• Geneaux (but not Genais or Catastrophe) plants its arms on the ground to surround its attackers in a triangle. These arms will redirect and absorb any magical attacks that target Geneaux. They must be destroyed in order to attack the main body with magic.
    • Fighting Gui requires the player to target four of its parts: its two heads, and its two arms. The arms need to be destroyed in order to hit the real target, the bottom head, and the upper head must be disabled to cancel its Venom attack. All three parts can regenerate, however.
  • Flunky Boss: The first two Sinspawn encountered in the game employ Sinscales.
  • Mook Maker: Some Sinspawn spawn enemies themselves, such as the ones that assault Zanarkand in the beginning.
  • Mythology Gag: Geneaux's strategy of planting its arms on the ground to surround its opponents is highly reminiscent of another Final Fantasy Kaiju, Ruby WEAPON.
  • Sequential Boss
    • Sinspawn Echuilles is fought after Sin assaults the ferry from Besaid to Kilika. Since this takes place underwater, only Tidus and Wakka participate.
    • Sinspawn Gui is fought in two consecutive battles: the first one a standard boss battle, while the second is a joke to demonstrate Seymour's power.
  • Underground Monkey: there are more powerful versions of Geneaux and Gui in the Monster Arena: Catastrophe and Ultima Buster, respectively. Geneaux also has another variant, Genais, that is fought in the four-part boss battle against Sin itself.
  • Wake-Up Call Boss: Ammes poses no actual threat, and Echuilles and Geneaux can easily be dealt with (especially when utilizing the latter's weakness to fire). Gui on the other hand, with its regenerating Cognizant Limbs, can take a while to actually defeat, especially if the player hasn't been taking Level Grinding seriously and/or relying too much on Aeons.
  • Zerg Rush: Multiple Ammes burst out of Sin when it shows up in Dream Zanarkand, and even more Sinscales burst out of them. Tidus and Auron find themselves surrounded by dozens of Sinscales, but they only have to fight those who are blocking their way "forward" (or rather, where Auron wants to take Tidus).



"It is better to die in hope than to live in despair. Let me be your liberator!"
Voiced by: Yoko Koyanagi (Japanese), Julia Fletcher (English)

Yu Yevon's daughter and the first summoner to "defeat" Sin. Yuna was named after her. She has been dwelling in Zanarkand as an Unsent for a thousand years, acting as the guide to the summoners who complete their pilgrimage.

In X-2, Yunalesca can be found shambling along the halls of the Vio Infinito alongside other unsent, including Maester Jyscal, Kinoc, and Mika.

  • Amazing Technicolor Battlefield: Her lair is in the bowels of an abandoned temple/blitzball stadium in the ruins of Zanarkand, yet for some reason when you confront her the party is apparently transported to a stone platform floating in space.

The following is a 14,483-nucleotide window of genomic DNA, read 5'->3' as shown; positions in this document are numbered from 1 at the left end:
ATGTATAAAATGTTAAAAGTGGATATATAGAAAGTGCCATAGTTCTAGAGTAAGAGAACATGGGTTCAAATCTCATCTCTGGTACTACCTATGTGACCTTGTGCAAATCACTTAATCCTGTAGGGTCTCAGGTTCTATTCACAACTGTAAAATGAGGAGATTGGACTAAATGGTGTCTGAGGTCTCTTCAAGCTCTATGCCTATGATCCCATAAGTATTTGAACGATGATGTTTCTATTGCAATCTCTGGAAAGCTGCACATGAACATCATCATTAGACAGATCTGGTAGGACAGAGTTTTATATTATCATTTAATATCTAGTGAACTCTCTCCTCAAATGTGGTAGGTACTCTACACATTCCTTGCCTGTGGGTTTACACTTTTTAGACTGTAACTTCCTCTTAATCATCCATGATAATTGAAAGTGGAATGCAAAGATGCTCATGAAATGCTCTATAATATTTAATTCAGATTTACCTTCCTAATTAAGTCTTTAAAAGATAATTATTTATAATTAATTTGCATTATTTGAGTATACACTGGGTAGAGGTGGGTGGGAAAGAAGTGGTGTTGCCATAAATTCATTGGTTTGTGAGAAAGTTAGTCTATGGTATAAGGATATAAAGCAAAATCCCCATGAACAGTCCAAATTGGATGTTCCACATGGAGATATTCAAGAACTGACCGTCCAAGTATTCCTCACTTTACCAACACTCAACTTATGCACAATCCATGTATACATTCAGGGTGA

• Anti-Villain: Despite being responsible for a long cycle of death thanks to the Summoner and Final Aeon system, she isn't truly evil like someone such as some of the Maesters. She honestly thinks there isn't a way to defeat Sin, and believes that giving Spira hope, however brief, is truly the only thing that will bring peace. Not only that, but she is outright honest with the heroes about the truth, and only tries to kill them once it becomes clear that they not only will not perform the Final Aeon, but stand against her.
  • Attractive Zombie: She is an unsent, which is a type of undead technically closest to zombie. She is also Ms. Fanservice.
  • Avenging the Villain: Lord Zaon, who was last seen among the mirages in Zanarkand, was the husband and guardian to Lady Yunalesca, the first High Summoner. Zaon became the first "Final Aeon" to be sacrificed to Sin. Keep in mind that his Chamber was inert, as the Fayth was lost. It's unclear how both he and Yunalesca wound up beneath Bevelle as unsent. (Yunalesca was killed by Yuna, but her husband was consumed by Yu Yevon. Perhaps his soul was freed when Yu Yevon fled into another body, but that's conjecture.) He and Yunalesca share an embrace before she fights you in the Via Infinito. When she is beaten and dispersed, Zaon walks away, destroyed. He resurfaces in the next boss chamber as a gold-plated Weapon (Paragon), evoking his gold armor.
  • Battle Couple: Her backstory is a mystery, but the original Final Aeon was created from her husband and guardian, Lord Zaon.
  • Big Good: Subverted. Her function is to reveal the Awful Truth to ascendant summoners and help them fulfill the final steps of their journey; and as far as Mika is concerned — himself the Big Good to the average Spiran — killing her is as good as throwing the world away. For all that, her Final Summoning ritual is a deeply flawed concept and has perpetuated a cycle of death for a millennium. From a narrative sturcture though, she's The Heavy, being the one responsible for much of the problems, but not being directly involved as the Big Bad, or the Greater-Scope Villain.
  • Bonus Boss: In X-2 she "returns" as one of the Threshold Guardians of the Via Infinito Bonus Dungeon, the basilisk-like Chac.
  • Broken Pedestal: Considered a legend for being the first summoner of the Final Aeon. Then it turns out that she is the one who has kept a tradition that spans 1,000 years and caused countless people to sacrifice their lives for nothing going.
  • The Chessmaster: The Ultimania and Maechen both speculate that Yunalesca, and possibly even Yu Yevon himself, used the myths around Sin to create what became the Yevonite religion and ensure that Yu Yevon could continue to summon Dream Zanarkand.
  • Climax Boss: An even bigger one than Seymour Natus was back in Bevelle, in both senses of the trope; not only are the stakes raised immensely upon confronting her, but Yunalesca is widely considered to be one of the hardest bosses in the game.